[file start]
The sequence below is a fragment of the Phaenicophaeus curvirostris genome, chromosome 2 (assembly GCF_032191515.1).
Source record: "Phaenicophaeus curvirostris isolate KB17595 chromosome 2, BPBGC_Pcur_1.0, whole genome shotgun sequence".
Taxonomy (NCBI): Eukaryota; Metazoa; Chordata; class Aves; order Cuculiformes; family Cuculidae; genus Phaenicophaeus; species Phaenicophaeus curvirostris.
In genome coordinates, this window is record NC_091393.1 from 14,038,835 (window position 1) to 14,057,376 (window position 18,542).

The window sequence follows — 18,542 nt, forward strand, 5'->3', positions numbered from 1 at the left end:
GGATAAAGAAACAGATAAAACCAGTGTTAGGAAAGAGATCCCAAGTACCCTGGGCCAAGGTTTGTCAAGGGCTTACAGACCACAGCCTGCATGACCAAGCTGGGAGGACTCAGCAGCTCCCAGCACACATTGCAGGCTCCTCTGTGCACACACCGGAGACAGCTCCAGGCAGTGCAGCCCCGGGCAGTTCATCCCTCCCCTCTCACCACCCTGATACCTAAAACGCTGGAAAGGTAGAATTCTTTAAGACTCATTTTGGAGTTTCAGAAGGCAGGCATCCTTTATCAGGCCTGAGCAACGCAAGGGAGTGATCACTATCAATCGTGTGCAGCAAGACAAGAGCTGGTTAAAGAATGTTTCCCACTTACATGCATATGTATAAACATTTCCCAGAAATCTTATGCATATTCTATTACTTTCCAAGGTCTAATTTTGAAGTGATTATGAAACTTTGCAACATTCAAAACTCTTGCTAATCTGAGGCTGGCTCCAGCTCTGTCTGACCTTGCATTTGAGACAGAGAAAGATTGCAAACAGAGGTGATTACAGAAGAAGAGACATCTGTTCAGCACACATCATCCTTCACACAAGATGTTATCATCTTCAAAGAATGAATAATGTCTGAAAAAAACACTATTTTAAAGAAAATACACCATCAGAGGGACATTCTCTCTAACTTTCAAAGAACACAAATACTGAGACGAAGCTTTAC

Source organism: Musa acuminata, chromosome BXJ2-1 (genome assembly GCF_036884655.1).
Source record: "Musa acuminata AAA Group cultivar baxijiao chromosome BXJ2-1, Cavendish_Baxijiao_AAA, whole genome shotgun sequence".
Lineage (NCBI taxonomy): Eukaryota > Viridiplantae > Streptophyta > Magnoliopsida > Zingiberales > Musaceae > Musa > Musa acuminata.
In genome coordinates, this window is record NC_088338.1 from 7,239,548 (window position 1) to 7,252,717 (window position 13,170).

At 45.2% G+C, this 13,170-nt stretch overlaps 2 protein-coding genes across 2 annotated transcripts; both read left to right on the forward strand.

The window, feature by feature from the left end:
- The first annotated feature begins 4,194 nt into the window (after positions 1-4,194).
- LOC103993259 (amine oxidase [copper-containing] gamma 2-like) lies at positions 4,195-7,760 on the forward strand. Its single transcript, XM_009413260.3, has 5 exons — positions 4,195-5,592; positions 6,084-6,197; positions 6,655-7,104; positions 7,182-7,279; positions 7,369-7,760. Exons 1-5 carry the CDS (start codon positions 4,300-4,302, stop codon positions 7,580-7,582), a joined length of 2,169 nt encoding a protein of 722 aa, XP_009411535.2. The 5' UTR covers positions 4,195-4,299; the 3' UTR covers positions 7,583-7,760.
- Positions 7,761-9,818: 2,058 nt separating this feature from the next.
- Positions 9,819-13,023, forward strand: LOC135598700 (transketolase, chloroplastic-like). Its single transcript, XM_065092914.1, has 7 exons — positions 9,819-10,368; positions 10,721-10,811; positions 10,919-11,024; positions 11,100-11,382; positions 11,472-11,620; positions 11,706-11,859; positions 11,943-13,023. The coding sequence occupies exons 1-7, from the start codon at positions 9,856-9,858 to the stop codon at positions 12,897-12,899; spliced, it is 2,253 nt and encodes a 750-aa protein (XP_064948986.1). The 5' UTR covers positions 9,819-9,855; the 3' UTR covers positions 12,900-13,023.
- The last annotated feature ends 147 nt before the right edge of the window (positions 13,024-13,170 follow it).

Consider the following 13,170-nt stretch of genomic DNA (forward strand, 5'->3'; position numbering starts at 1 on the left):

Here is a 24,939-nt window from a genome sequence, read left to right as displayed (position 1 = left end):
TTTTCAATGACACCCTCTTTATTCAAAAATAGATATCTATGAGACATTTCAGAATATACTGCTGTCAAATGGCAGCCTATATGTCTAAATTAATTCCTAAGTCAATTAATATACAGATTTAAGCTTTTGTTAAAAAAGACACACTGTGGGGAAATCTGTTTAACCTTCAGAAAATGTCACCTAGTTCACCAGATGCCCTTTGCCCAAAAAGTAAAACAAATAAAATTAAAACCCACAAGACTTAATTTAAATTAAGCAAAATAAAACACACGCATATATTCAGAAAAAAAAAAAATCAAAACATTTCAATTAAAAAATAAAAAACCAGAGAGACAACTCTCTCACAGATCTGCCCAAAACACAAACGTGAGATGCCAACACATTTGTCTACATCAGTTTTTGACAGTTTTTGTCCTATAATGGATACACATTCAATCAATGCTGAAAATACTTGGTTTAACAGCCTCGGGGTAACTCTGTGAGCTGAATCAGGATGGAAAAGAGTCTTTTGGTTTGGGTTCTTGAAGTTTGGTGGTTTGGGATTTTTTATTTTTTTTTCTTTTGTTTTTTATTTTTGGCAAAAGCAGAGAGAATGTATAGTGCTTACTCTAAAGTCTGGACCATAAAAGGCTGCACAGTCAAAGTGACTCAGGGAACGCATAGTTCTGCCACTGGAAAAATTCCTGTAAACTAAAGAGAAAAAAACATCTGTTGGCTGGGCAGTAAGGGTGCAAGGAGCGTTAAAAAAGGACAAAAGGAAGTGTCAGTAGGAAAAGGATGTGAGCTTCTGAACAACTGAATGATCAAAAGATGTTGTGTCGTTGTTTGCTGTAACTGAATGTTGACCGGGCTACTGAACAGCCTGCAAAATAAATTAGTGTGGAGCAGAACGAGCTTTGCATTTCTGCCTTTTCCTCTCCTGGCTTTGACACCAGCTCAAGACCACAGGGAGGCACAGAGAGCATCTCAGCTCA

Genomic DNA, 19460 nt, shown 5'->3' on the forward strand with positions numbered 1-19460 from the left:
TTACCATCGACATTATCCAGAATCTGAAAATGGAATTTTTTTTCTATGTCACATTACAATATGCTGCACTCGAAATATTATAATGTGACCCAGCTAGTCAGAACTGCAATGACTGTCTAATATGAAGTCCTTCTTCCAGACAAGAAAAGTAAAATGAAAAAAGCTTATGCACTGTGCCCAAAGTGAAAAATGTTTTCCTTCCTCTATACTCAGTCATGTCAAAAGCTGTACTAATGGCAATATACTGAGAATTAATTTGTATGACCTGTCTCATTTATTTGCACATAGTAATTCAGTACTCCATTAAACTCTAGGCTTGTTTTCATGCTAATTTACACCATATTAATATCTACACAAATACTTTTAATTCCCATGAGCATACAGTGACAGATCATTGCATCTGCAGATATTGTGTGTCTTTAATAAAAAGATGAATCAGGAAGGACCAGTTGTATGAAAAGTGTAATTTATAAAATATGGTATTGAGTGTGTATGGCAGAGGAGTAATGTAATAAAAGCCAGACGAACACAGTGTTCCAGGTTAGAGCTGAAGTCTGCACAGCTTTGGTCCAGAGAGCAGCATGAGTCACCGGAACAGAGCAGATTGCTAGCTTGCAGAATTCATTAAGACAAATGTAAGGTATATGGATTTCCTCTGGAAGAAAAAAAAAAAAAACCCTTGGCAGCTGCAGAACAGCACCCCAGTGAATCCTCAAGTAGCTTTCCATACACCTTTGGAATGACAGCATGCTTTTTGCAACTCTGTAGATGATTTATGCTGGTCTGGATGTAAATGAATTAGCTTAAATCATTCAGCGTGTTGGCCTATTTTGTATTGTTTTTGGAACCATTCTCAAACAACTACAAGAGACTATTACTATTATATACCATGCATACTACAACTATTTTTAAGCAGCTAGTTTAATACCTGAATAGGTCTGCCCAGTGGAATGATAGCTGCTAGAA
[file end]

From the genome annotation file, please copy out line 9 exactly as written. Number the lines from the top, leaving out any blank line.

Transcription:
Lineage (NCBI taxonomy): Eukaryota > Viridiplantae > Streptophyta > Magnoliopsida > Zingiberales > Musaceae > Musa > Musa acuminata.